March 18th, 2019: 3.0.2 released!
PhysicsFS is a library to provide abstract access to various archives.
It is intended for use in video games, and the design was somewhat
inspired by Quake 3's file subsystem. The programmer defines a "write
directory" on the physical filesystem. No file writing done through the
PhysicsFS API can leave that write directory, for security. For example,
an embedded scripting language cannot write outside of this path if it
uses PhysFS for all of its I/O, which means that untrusted scripts can
run more safely. Symbolic links can be disabled as well, for added
safety. For file reading, the programmer lists directories and archives
that form a "search path". Once the search path is defined, it becomes
a single, transparent hierarchical filesystem. This makes for easy
access to ZIP files in the same way as you access a file directly on
the disk, and it makes it easy to ship a new archive that will override
a previous archive on a per-file basis. Finally, PhysicsFS gives you
platform-abstracted means to determine if CD-ROMs are available, the
user's home directory, where in the real filesystem your program is
To explain better, you have two zipfiles, one has these files:
...the other's got these:
...and, finally, in your game's real directory:
When you create the search path in PhysicsFS with those three
components, and ask for what's in the "music" directory, you are told:
...in the maps directory:
...in the graphics directory:
...and, finally, in the root (toplevel) directory:
The programmer does not know and does not care where each of these
files came from, and what sort of archive (if any) is storing them.
But if they need to know, they can find out through the PhysicsFS API.
Furthermore, they can take comfort in knowing that those untrusted
scripts we mentioned earlier can't access any other files than these.
The file entries "." and ".." are explicitly forbidden in PhysicsFS.
PhysicsFS is written in portable C, runs on dozens of platforms, and is
easy to add to your project by just adding a handful of C files and one
header directly to your build process.
- Support for .ZIP files (PkZip/Info-ZIP/WinZip compatible).
- version 1.1+: support for .7z files (7zip/lzma).
- version 3.0+: support for .iso files (CD-ROM image files).
- version 3.0+: support for .vdf files (Gothic/Gothic II).
- version 3.0+: support for .slb files (Independence War).
- Support for the Build Engine's GRP format.
- Support for Quake 1 and Quake 2's PAK file format.
- Support for Descent 1 and Descent 2's HOG file format.
- Support for Descent 1 and Descent 2's MVL file format.
- Support for Doom WAD files.
- Support for access to the native filesystem.
- version 1.1+: Fully supports Unicode filenames.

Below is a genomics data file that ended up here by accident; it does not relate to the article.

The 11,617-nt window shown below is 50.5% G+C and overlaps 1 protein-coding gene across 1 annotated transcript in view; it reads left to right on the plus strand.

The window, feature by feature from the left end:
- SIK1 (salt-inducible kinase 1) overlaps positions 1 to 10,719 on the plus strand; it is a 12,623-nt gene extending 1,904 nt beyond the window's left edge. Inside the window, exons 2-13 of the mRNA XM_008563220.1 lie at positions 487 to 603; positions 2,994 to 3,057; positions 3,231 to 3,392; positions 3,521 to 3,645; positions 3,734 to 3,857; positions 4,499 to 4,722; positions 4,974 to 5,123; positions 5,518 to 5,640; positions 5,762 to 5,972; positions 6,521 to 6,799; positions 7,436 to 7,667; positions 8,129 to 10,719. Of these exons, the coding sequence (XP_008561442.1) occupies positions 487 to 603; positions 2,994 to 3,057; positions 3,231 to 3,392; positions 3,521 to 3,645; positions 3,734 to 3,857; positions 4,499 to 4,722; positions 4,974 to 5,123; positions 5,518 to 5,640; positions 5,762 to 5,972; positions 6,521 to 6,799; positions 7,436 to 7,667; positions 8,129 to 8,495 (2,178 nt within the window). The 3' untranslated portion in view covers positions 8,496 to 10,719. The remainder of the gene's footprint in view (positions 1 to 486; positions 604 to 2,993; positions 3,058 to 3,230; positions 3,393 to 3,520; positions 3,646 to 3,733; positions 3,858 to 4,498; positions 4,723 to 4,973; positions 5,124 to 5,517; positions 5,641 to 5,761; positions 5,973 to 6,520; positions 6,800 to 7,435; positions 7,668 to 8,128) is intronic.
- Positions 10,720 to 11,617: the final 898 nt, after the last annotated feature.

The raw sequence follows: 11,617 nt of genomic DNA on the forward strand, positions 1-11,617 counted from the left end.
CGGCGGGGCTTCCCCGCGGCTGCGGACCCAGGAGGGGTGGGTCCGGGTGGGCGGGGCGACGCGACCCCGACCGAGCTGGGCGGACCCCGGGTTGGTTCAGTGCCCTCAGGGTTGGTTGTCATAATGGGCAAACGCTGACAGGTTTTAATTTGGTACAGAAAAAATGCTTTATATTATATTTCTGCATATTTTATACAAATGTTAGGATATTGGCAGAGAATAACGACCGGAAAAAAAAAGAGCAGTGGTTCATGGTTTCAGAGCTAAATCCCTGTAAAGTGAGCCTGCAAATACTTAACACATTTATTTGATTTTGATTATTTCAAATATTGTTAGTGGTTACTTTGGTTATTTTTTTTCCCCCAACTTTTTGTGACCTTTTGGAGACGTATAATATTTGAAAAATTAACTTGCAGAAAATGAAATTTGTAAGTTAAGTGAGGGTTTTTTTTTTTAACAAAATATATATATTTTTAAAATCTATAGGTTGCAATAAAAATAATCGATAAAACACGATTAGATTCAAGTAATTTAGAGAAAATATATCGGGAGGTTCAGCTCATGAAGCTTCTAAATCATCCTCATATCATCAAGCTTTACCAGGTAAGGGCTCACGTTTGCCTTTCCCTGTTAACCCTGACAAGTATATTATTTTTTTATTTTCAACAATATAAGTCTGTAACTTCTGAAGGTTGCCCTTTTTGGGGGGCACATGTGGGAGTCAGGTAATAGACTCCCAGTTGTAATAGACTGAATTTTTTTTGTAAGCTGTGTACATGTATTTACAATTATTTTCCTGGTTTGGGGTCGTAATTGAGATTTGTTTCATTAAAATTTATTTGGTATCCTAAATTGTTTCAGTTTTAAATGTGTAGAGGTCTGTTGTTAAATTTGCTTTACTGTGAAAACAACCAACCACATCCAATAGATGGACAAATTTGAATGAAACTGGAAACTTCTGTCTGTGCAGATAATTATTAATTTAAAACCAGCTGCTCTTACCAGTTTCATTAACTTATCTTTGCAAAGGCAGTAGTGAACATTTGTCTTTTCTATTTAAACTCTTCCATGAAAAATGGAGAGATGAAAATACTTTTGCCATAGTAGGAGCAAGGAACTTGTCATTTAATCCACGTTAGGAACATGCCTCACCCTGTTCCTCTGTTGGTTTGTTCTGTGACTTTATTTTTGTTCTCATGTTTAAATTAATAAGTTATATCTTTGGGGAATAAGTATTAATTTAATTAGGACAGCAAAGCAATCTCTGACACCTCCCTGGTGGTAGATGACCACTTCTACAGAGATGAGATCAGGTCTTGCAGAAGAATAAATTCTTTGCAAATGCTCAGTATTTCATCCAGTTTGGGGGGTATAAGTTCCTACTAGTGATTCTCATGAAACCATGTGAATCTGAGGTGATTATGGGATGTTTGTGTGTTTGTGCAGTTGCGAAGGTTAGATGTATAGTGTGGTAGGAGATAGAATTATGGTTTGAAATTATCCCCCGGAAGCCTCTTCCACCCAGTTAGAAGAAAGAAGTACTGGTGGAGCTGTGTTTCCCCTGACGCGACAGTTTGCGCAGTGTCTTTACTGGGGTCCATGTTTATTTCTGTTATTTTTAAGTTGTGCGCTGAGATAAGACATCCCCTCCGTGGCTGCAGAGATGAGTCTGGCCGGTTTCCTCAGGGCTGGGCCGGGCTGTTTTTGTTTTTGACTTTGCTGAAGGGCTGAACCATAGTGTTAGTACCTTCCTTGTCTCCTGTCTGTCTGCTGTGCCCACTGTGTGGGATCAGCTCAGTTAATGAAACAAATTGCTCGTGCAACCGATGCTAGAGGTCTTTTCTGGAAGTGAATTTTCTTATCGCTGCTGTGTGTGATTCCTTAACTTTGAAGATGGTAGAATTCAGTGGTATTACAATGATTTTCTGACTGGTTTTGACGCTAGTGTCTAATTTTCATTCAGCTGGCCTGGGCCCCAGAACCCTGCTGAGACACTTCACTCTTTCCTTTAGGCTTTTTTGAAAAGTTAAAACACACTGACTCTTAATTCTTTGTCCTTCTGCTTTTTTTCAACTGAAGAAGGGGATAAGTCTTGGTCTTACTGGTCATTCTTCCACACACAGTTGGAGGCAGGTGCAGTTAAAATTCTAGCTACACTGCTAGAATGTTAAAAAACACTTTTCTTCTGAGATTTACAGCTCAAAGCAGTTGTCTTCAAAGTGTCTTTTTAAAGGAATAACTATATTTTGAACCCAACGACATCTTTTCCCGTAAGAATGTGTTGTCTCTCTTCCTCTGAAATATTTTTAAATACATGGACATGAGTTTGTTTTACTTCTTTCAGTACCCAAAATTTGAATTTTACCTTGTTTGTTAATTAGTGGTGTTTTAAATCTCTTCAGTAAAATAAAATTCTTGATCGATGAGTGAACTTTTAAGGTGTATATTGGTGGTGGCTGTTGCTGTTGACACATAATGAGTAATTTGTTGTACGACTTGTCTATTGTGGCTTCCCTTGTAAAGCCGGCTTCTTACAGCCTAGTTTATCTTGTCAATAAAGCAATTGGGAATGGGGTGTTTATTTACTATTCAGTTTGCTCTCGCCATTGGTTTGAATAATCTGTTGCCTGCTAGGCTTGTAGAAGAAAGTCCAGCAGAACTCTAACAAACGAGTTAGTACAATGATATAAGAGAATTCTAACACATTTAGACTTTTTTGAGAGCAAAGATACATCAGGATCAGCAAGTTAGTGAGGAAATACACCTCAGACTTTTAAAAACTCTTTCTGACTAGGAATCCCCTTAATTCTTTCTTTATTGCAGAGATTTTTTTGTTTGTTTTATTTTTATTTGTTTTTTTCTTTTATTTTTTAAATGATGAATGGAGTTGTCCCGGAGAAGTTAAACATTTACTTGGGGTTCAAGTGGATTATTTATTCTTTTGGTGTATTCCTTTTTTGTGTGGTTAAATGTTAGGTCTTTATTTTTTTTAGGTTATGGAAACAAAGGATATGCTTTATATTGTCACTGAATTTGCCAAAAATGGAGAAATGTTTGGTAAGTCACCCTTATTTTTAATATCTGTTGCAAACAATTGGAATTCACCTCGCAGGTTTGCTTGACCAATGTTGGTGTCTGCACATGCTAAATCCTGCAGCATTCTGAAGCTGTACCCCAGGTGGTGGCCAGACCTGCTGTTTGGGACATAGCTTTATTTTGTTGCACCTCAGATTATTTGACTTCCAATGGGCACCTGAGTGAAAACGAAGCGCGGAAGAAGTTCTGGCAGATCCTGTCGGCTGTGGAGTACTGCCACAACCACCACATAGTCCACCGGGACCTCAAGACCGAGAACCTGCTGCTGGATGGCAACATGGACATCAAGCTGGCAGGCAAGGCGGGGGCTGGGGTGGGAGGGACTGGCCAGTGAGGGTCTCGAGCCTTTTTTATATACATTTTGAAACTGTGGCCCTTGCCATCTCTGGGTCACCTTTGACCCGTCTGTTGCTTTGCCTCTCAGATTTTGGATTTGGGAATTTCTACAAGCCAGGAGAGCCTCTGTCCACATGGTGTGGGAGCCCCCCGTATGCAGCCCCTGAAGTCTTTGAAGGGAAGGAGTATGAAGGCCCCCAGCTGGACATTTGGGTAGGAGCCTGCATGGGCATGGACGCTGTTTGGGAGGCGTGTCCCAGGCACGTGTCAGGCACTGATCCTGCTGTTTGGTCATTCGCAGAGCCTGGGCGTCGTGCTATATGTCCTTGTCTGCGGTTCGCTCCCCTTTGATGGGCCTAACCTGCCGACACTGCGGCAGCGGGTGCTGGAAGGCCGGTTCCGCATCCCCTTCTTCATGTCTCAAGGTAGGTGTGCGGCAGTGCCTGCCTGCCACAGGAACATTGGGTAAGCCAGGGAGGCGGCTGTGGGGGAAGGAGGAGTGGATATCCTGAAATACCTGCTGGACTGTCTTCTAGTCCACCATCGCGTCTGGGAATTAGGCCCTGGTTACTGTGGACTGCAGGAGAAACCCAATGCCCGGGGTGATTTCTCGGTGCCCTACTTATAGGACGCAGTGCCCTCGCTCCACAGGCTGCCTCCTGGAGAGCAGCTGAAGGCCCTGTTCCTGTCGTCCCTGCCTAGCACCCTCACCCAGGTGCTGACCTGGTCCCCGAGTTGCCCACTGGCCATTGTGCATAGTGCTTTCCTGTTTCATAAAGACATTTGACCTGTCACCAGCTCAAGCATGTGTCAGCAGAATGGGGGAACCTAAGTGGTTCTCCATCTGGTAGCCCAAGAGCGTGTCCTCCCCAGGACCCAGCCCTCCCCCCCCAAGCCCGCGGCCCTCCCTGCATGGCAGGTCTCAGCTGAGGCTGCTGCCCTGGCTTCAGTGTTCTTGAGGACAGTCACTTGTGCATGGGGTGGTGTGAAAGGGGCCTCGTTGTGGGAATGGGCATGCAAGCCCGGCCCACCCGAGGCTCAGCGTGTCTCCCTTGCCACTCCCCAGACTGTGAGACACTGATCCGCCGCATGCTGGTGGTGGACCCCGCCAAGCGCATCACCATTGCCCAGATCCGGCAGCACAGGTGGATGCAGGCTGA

- Compiles/runs on GNU/Linux (x86, PPC, MIPS, Sparc, Alpha, Itanium, and x86-64 tested; gcc).
- Compiles/runs on Windows XP and later (x86 and x64 tested; Visual Studio, Cygwin, and MinGW).
- Compiles/runs on WinRT, UWP, Windows Phone, Windows Store: (x86-64 and ARM tested; Visual Studio).
- Compiles/runs on macOS (x86, PPC, and x86-64 tested; gcc and clang).
- Compiles/runs on iOS (iPhone, iPad tested; xcode).
- Compiles/runs on OS/2, eComStation, ArcaOS (x86 tested; EMX and OpenWatcom).
- Compiles/runs on Haiku (x86 tested; gcc2 and gcc4)
- Compiles/runs on QNX 7 (x86, x86-64 and ARM tested).
- Compiles/runs on Android.
- Compiles/runs on the Nintendo Switch! (Contact Ryan for source code).
- Compiles/runs on Emscripten.
- Compiles/runs on generic Unix, like FreeBSD, OpenBSD, Solaris, etc (x86 and Alpha tested; gcc).
- up to version 1.0: Compiles/runs on MacOS 8/9 (PPC tested; CodeWarrior 6).
- up to version 2.0: Compiles/runs on Windows 95 and later (x86 and x64 tested; Visual Studio, Cygwin, and MinGW).
- up to version 2.0: Compiles/runs on Microsoft PocketPC.
- up to version 2.0: Compiles/runs on BeOS, YellowTab, Zeta, and Haiku (x86 tested; gcc).
- Third parties have reported easily porting PhysicsFS to PlayStation and Xbox consoles (Contact Ryan about lending him a devkit!).
- May compile and run elsewhere with little to no modification. Success stories and patches are welcome.
What doesn't work:
An API reference for PhysicsFS can be found here.
- We no longer publish binary packages ourselves. Please build from source.
- Linux users: there's a good chance your distro already provides a PhysicsFS package! Check with your package manager.
- Official releases of source code are kept in the download directory.
(".tar.bz2" files are like ZIP files, and can be unarchived by WinZip and most other things.)
- Here is a real-time listing of changes between versions.
- To download PhysicsFS via Mercurial:
hg clone https://hg.icculus.org/icculus/physfs/
- You can also grab a .zip of the latest revision if you don't want to mess around with Mercurial.
- You can surf around the revision history in the web interface.
- There is a mailing list for PhysicsFS available. To subscribe or view archives, go here.
- To send mail to the list, subscribe, then write to firstname.lastname@example.org.
Page maintained by
Ryan C. Gordon.